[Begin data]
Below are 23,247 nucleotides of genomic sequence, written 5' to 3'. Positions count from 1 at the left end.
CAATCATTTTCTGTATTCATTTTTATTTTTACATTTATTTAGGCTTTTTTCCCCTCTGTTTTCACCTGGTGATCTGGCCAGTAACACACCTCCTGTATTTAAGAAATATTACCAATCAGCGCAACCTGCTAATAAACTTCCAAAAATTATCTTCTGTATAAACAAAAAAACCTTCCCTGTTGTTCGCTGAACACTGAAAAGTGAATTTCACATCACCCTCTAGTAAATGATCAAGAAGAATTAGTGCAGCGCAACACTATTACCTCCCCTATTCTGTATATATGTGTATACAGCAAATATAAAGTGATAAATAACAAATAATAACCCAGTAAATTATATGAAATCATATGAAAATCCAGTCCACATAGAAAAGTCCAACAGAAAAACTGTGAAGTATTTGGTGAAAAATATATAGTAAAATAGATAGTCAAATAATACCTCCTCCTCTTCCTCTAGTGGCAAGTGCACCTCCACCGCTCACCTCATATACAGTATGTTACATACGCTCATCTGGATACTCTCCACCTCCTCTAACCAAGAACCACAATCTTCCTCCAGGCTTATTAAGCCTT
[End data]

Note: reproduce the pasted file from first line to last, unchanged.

Below are 23,247 nucleotides of genomic sequence, written 5' to 3'. Positions count from 1 at the left end.
CAATCATTTTCTGTATTCATTTTTATTTTTACATTTATTTAGGCTTTTTTCCCCTCTGTTTTCACCTGGTGATCTGGCCAGTAACACACCTCCTGTATTTAAGAAATATTACCAATCAGCGCAACCTGCTAATAAACTTCCAAAAATTATCTTCTGTATAAACAAAAAAACCTTCCCTGTTGTTCGCTGAACACTGAAAAGTGAATTTCACATCACCCTCTAGTAAATGATCAAGAAGAATTAGTGCAGCGCAACACTATTACCTCCCCTATTCTGTATATATGTGTATACAGCAAATATAAAGTGATAAATAACAAATAATAACCCAGTAAATTATATGAAATCATATGAAAATCCAGTCCACATAGAAAAGTCCAACAGAAAAACTGTGAAGTATTTGGTGAAAAATATATAGTAAAATAGATAGTCAAATAATACCTCCTCCTCTTCCTCTAGTGGCAAGTGCACCTCCACCGCTCACCTCATATACAGTATGTTACATACGCTCATCTGGATACTCTCCACCTCCTCTAACCAAGAACCACAATCTTCCTCCAGGCTTATTAAGCCTT